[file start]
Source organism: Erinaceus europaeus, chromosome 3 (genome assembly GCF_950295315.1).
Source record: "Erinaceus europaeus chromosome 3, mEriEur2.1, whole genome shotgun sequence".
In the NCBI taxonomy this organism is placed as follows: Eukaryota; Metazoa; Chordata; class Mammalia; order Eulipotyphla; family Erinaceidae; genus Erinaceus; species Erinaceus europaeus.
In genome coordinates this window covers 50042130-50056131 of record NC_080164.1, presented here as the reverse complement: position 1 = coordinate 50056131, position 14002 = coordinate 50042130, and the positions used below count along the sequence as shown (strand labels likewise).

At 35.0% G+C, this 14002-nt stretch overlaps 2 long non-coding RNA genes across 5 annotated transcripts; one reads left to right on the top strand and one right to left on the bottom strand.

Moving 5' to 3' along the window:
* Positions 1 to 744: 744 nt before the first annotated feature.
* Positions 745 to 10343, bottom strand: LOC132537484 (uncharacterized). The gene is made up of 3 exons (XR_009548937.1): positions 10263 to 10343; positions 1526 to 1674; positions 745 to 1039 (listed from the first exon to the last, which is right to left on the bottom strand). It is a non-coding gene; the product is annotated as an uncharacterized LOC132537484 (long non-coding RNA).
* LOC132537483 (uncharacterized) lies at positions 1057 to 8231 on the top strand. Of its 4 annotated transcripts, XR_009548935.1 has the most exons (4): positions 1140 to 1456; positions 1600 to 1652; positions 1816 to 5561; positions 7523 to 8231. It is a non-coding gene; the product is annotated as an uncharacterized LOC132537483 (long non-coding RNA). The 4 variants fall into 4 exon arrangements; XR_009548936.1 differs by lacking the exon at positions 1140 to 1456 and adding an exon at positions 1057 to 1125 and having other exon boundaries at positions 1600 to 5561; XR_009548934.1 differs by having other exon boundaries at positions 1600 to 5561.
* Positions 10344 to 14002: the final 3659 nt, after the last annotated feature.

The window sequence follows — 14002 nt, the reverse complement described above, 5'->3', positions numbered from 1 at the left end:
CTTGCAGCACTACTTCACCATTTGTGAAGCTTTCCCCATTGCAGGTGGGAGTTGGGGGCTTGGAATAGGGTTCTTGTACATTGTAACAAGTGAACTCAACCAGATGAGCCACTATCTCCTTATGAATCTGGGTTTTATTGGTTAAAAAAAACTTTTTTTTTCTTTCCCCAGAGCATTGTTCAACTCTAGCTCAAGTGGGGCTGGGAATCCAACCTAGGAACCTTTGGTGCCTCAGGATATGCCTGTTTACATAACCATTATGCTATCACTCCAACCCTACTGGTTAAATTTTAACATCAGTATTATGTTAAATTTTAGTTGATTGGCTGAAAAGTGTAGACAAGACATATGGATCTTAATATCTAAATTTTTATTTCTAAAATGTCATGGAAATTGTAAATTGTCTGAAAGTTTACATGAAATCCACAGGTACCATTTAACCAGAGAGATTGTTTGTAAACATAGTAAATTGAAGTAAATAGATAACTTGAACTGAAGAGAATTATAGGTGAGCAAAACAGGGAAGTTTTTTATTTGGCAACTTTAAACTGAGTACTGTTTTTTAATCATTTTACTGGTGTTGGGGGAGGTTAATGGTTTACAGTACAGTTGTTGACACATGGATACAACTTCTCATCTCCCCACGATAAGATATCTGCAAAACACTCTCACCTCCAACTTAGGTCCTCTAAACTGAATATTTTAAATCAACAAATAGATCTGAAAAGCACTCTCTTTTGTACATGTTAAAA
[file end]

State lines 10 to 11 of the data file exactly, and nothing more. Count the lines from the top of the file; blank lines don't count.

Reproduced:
* Positions 10344 to 14002: the final 3659 nt, after the last annotated feature.

The window sequence follows — 14002 nt, the reverse complement described above, 5'->3', positions numbered from 1 at the left end: